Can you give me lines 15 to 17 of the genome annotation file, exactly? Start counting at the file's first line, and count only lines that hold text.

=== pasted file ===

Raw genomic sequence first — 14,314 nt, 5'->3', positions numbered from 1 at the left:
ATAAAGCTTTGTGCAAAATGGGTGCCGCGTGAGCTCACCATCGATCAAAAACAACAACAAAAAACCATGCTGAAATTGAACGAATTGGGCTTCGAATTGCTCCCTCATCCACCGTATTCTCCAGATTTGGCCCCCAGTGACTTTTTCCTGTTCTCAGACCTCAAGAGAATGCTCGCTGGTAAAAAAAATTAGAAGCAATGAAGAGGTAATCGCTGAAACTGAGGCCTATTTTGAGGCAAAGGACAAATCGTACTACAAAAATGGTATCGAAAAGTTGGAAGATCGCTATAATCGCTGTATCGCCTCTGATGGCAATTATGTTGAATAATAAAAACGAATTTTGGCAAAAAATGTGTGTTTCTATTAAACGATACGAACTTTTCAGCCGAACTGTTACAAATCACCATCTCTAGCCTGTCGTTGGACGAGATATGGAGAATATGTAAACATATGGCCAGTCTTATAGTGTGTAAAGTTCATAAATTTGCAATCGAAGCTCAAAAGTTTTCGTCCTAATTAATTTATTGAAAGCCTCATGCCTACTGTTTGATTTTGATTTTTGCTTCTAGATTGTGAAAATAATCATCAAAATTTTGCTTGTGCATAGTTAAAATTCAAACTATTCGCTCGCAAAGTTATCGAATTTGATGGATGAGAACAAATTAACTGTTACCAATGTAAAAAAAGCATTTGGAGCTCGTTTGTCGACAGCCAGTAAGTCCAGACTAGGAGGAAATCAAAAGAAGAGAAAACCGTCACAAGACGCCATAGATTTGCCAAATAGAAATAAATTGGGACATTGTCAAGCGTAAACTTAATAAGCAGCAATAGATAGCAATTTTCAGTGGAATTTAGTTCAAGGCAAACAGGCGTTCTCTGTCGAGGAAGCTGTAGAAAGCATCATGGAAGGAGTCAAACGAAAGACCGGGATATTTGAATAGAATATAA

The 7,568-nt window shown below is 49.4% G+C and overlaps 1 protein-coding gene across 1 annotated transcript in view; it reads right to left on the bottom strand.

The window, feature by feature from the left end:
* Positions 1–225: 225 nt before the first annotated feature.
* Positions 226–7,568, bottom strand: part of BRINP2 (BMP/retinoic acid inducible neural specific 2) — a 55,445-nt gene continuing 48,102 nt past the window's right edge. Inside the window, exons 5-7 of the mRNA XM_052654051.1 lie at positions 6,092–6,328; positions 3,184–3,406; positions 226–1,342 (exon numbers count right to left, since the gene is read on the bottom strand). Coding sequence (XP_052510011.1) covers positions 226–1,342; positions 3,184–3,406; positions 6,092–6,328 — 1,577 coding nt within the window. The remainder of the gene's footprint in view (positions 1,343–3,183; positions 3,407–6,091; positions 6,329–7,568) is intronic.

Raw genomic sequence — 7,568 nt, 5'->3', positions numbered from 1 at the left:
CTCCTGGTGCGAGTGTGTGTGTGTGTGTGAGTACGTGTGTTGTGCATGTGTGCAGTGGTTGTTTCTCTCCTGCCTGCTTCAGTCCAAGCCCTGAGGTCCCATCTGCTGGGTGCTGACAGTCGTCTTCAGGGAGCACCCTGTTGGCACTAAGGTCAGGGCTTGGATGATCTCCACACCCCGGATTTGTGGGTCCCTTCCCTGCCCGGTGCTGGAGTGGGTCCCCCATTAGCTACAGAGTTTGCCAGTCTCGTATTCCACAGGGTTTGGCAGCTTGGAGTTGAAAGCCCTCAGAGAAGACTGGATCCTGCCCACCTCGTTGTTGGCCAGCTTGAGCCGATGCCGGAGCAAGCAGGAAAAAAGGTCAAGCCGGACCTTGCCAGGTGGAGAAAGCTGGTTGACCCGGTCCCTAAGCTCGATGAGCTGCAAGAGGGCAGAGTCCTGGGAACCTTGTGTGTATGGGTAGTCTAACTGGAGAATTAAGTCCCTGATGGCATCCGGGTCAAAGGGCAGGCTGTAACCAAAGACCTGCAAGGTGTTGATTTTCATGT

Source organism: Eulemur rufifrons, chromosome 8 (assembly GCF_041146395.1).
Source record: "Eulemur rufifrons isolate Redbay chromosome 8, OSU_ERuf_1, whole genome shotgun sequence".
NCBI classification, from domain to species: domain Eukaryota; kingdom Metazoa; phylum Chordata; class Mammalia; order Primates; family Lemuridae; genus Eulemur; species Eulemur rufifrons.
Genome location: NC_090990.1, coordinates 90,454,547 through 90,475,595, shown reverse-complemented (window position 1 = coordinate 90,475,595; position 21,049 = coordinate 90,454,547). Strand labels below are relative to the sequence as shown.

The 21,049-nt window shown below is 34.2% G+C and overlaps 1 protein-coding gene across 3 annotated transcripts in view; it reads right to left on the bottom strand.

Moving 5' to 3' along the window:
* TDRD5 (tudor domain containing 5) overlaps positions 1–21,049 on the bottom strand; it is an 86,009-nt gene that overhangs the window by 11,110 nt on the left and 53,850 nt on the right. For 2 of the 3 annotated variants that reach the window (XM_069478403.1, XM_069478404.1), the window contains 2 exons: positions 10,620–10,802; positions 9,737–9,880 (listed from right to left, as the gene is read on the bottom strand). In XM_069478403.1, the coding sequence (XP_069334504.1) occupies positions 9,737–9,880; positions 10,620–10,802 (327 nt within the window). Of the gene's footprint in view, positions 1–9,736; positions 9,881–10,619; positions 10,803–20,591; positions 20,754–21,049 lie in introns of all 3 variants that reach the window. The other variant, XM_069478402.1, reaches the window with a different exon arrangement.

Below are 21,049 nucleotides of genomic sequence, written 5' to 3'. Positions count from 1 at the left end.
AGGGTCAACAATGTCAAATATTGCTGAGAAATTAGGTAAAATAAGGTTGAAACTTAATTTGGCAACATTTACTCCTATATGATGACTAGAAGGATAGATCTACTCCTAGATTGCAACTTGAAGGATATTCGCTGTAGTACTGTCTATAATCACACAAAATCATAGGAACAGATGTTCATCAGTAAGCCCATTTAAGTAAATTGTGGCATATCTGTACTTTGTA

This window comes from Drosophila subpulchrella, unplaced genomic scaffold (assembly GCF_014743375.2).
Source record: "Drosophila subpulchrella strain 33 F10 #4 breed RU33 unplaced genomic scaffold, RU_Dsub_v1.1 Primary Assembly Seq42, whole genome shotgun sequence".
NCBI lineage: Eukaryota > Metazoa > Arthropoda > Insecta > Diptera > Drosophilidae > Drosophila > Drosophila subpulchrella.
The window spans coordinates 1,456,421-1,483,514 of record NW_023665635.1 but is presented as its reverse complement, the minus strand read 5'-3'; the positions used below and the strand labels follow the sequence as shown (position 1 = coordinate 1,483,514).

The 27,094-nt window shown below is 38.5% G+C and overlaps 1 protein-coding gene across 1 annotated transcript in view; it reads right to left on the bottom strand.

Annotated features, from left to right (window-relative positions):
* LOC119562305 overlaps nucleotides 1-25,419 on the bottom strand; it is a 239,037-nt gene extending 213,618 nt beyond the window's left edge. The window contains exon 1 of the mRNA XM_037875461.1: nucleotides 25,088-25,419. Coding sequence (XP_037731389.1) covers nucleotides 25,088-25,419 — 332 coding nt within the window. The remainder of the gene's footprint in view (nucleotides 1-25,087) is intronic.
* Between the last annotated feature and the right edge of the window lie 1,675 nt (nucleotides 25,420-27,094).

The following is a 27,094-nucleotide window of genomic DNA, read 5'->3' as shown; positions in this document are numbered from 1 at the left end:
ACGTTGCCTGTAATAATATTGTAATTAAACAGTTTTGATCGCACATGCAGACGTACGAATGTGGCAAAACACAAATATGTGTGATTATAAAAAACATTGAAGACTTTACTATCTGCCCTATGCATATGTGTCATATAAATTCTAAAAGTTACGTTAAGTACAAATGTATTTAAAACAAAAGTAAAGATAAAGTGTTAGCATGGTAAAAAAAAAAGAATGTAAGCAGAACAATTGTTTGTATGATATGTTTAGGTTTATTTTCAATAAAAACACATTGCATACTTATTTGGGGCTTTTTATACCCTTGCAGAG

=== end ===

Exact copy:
* TDRD5 (tudor domain containing 5) overlaps positions 1–21,049 on the bottom strand; it is an 86,009-nt gene that overhangs the window by 11,110 nt on the left and 53,850 nt on the right. For 2 of the 3 annotated variants that reach the window (XM_069478403.1, XM_069478404.1), the window contains 2 exons: positions 10,620–10,802; positions 9,737–9,880 (listed from right to left, as the gene is read on the bottom strand). In XM_069478403.1, the coding sequence (XP_069334504.1) occupies positions 9,737–9,880; positions 10,620–10,802 (327 nt within the window). Of the gene's footprint in view, positions 1–9,736; positions 9,881–10,619; positions 10,803–20,591; positions 20,754–21,049 lie in introns of all 3 variants that reach the window. The other variant, XM_069478402.1, reaches the window with a different exon arrangement.

Below are 21,049 nucleotides of genomic sequence, written 5' to 3'. Positions count from 1 at the left end.
AGGGTCAACAATGTCAAATATTGCTGAGAAATTAGGTAAAATAAGGTTGAAACTTAATTTGGCAACATTTACTCCTATATGATGACTAGAAGGATAGATCTACTCCTAGATTGCAACTTGAAGGATATTCGCTGTAGTACTGTCTATAATCACACAAAATCATAGGAACAGATGTTCATCAGTAAGCCCATTTAAGTAAATTGTGGCATATCTGTACTTTGTA